• The Unlabored Flawlessness can be viewed this way. Its most notable feature is that its attack power goes way up when your health is in the red zone, but if your defense is skilled enough to survive like that, you probably don't need it.
  • Brutal Bonus Level: The final mission in the first game, Eternal Legend, is a mini-scenario with 5 phases, during which you face waves of all the enemies met in story mode, and several bosses in-between. You have access to most of your semi-upgraded weapons and unlimited projectiles. You can save and go shopping between phases, but you will have very limited resources, and will have to take as little damage as possible to beat the mission.
  • Energy Weapon : Paz Zuu from the Xbox Ninja Gaiden uses Eye Beams which, oddly enough, doesn't damage you directly; instead, it traces a path, which ignites shortly afterwards. Unfortunately, the black pincer fiends in the same game aren't so kind-hearted with their own Eye Beams, infuriating more than one player.
  • Faux Action Girl: In the Xbox Ninja Gaiden, Rachel, who kills a random fiend when she's introduced, spends the rest of the game getting captured, thrown around Vigoor and being strung up for a sacrifice. Lovely outfit, however. This gets fixed in Sigma, where she's promoted to playable character, thus promoted to full-on Action Girl. Who still gets constantly captured and thrown around in the cutscenes. Aside from the promotion, her role in the story didn't change.
  • Fetch Quest: The golden scarabs in the first Xbox Ninja Gaiden and the crystal skulls in the sequel, though the latter's especially bad: when you collect the 30 skulls, the reward is...a giant crystal skull that has no use whatsoever. It might have some sort of effect, but the description of the object is too crytpic to determine what.
  • Grenade Launcher: Certain MSAT mooks in the first Xbox Ninja Gaiden carry these, and Black gave the tanks these to counter an easy means of defeating them, which was to get so close that it could only circle without being able to fire its cannon, only a mounted machine gun with a suppressable gunner.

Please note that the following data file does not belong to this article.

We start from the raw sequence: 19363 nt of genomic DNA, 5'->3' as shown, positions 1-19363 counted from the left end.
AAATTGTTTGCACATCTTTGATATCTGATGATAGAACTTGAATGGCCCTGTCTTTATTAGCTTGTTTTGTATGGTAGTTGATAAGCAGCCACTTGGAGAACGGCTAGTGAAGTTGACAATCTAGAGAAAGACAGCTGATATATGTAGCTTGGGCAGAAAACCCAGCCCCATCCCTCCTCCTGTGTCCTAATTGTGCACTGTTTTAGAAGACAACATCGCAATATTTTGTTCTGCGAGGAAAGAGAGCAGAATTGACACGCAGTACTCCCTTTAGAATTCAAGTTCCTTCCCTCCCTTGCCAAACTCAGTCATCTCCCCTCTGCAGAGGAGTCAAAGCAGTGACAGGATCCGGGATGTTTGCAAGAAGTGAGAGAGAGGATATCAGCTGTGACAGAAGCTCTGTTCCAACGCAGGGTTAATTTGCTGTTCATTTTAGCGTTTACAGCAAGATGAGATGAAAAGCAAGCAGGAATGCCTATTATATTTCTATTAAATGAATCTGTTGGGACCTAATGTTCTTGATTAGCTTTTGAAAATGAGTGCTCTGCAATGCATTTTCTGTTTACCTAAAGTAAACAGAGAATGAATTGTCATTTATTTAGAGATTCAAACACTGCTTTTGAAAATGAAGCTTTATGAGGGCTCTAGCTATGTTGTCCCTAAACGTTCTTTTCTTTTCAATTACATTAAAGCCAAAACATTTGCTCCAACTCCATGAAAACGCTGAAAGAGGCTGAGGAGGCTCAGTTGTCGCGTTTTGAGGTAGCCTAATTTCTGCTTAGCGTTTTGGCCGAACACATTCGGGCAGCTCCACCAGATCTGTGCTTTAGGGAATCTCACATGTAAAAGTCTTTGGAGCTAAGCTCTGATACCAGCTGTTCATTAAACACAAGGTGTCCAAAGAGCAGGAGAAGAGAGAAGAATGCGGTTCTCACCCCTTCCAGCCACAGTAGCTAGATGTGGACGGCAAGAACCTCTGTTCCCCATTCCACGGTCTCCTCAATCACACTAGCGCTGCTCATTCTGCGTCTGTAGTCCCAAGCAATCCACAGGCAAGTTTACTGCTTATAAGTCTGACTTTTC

• Hopeless Boss Fight: Two of them in Ninja Gaiden Sigma. In Chapter 2 against Doku, when you have only a level one Dragon Sword and a rachitic lifebar, and in Chapter 14 with Rachel when you fight Nicchae and Ishtaros. In both cases, a normal player will likely get their ass handed before understanding what's going on. It is technically possible to win, but that requires insane skill, and even if you do your character gets beaten in the cutscene anyway.
  • Mask Power: Inverted with the Ogres from Ninja Gaiden Black, who grow stronger after Ryu breaks their masks.
  • Mighty Glacier: Combined with Stone Wall, The purple zombies of the first Xbox Ninja Gaiden. They carry enormous bayonet guns, their attacks are pretty damaging, but are so slow you have to be really careless to get killed. It takes three full Ultimate Techniques of the Unlabored Flawlessness to make them bite the dust, meaning they have more health than some bosses.
  • Mook Bouncer: The black laser fiends in the first Xbox game are already annoying, but in the tower section of the second-to-last chapter, they can use a really nasty grapple that drags you underground and sends you back to the level below, forcing you to go through the previous wave of enemies again and through a wave of ghost fish. Even more infuriating if you're doing a Karma run, since it prevents you from getting any more points in that fight (it's counted as if you had fled the fight).